In this week’s Gig Gab, Dave Hamilton is joined by Lara Supan from Midwood Entertainment to dive deep into the role of a booking agent for developing bands. Lara teaches us that a booking agent excels in routings, venue knowledge, negotiation, and strategy, but they won’t grow your fanbase or bring people to your shows; that’s your job!

Also, timing is everything: booking agents work on commission and expect a minimum of $100K in tour revenue annually, with solid ticket sales in multiple markets. If you’re a band thinking like a small business, you should hire to your weaknesses and always look to expand your team.

Getting ready for a booking agent means keeping your ticket sales data organized and maintaining a strong social media presence, especially on platforms like TikTok, at least these days. Once you have an agent, your job is to sell tickets and think long-term, planning shows 2-3 years out. Festivals like Mile of Music can help, but the real key is sustainability and growth of your headlining shows. And when doing those, remember, it’s not just about your first show; it’s about the next. Always Be Performing, and make sure to deliver—and sell those tickets—every time you take the stage!

  • 00:00:00 Gig Gab 437 – Monday, July 8th, 2024
  • 00:01:30 What does a booking agent do for a developing band?
    • More specifically: What is a booking agent good for?
      • Routings
      • Venue knowledge
      • Negotiation
      • What’s going to be a good night for everyone?
      • Spreadsheets!
      • Crunching data, and trying to predict the future
      • Strategy Conversations
    • Booking agents DON’T
      • Don’t Bring people out to your show
      • Don’t help you grow your fanbase
  • 00:09:59 When do I need a booking agent?
    • This is a PAID team-member
    • Commission-based, so that the incentive is right
    • Needs for Midwood Entertainment
    • Minimum of $100K tour revenue annually
    • 300-500 tickets in home market
    • At least 100 tickets in five other markets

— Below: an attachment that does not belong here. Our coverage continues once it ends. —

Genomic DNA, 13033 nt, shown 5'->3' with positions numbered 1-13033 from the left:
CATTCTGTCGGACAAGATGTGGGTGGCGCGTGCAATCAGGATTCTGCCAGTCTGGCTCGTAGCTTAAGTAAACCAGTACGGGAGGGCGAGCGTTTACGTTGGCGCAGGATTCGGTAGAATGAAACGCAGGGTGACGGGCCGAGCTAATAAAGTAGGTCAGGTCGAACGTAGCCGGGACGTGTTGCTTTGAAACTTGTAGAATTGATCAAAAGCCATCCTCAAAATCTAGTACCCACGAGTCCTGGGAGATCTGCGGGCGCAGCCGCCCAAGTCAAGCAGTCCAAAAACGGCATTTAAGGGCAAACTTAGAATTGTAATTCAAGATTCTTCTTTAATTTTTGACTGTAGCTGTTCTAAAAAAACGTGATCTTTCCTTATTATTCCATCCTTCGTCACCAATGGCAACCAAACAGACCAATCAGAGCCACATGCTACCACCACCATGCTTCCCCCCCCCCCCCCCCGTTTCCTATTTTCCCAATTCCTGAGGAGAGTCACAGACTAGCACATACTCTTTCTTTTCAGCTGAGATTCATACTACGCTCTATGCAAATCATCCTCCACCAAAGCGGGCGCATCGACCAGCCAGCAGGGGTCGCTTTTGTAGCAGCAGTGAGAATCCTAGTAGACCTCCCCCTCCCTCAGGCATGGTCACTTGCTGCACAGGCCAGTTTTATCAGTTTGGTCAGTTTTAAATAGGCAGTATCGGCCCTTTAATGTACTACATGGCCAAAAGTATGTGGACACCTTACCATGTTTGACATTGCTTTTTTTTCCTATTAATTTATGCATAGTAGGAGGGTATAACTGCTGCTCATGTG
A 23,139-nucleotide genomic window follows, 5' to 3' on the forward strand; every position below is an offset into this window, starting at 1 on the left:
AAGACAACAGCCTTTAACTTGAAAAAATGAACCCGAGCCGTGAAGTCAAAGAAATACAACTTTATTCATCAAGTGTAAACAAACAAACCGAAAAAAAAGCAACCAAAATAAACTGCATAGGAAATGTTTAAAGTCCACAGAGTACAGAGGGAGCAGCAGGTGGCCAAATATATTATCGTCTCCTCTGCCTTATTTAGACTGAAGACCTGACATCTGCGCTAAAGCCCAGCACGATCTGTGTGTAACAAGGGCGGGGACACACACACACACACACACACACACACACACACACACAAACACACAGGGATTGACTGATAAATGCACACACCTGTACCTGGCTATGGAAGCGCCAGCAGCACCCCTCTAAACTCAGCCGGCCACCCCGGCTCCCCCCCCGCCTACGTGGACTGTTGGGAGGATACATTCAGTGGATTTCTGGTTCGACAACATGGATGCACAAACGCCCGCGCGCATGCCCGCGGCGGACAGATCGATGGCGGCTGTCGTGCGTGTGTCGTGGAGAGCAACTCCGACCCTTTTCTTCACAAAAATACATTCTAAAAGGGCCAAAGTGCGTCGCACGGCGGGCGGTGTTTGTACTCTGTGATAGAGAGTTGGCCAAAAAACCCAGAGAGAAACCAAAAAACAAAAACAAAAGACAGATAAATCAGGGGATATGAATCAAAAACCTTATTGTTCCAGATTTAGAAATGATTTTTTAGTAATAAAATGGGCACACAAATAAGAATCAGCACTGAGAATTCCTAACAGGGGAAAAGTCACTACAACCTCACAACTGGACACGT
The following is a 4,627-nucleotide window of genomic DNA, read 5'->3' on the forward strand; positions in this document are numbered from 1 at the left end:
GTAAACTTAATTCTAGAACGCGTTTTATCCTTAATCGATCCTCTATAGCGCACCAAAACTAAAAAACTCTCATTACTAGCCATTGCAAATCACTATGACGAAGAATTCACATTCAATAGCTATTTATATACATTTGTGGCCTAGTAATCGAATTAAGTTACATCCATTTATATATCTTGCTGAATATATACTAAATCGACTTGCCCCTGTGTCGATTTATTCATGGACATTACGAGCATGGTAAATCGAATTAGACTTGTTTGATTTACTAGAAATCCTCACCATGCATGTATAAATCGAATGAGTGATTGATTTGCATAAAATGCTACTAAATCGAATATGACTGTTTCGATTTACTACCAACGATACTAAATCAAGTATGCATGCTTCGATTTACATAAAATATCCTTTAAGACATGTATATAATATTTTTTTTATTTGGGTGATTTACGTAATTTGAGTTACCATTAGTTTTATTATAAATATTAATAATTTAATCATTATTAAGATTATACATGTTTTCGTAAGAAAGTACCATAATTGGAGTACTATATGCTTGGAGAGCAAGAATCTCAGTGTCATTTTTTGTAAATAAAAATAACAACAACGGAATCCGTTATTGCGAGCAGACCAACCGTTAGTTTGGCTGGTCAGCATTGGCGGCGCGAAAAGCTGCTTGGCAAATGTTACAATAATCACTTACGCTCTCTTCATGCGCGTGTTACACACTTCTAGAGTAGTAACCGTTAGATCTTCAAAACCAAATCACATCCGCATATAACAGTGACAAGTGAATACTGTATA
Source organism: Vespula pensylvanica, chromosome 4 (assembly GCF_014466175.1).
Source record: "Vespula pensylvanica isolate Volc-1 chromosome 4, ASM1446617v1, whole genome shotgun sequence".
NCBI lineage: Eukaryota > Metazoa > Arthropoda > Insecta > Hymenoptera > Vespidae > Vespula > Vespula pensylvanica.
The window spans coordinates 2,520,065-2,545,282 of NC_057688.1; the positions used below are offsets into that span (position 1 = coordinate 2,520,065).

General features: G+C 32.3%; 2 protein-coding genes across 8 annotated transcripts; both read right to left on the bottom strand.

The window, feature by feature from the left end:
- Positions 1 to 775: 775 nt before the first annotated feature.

• “Markets” are 1.5-2hrs (90 miles) apart
  • 00:17:47 Is a booking agent the FIRST team-member a band brings on?
    • View your music as a small business first!
    • Hire to your band’s weaknesses
    • But always expand your team
  • 00:21:10 What can my band do NOW to make things easier once I’m ready to hire a booking agent?
    • Maintain a difference between your hard ticket sales vs. soft ticket sales
    • Keep your social media game up
    • TikTok presence has sold hard tickets
    • Facebook posts do NOT sell hard tickets
    • Build and maintain your mailing list
    • Spotify gives good data about listeners and their locations
  • 00:31:14 Home Market Saturation…How frequently does a band need to sell 300-500 tickets?
  • 00:36:13 Great! Now, I have a booking agent…what can I do to help them help me?
    • Sell the tickets to your shows. That’s not the booking agent’s job.
    • Expand your timelines for shows… if you’re currently booking 2-3 months out, start thinking 2-3 years out
    • Jim Fleming: “It’s not about the first show, it’s about the second show.” Work on your sustainability!
  • 00:38:56 Does being forced into a booking slot help you make it?
    • Support Slots are NOT the way people (generally) find new music
    • It only works when the headlining artist encourages their fans to support the opening acts
    • Festivals are a LITTLE better than being a support slot, but attendees are primed to discover new music
    • Mile of Music in Appleton, Wisconsin – A “Developing Artist” festival
    • Folk Alliance
    • NERFA
  • 00:49:10 Spotify Playlists can help… within reason
    • Helps for soft tickets, not hard tickets.
    • Then you have to deliver! Be responsible!
  • 00:51:59 Lara – What do you play?
  • 00:53:40 Gig Gab 437 Outtro


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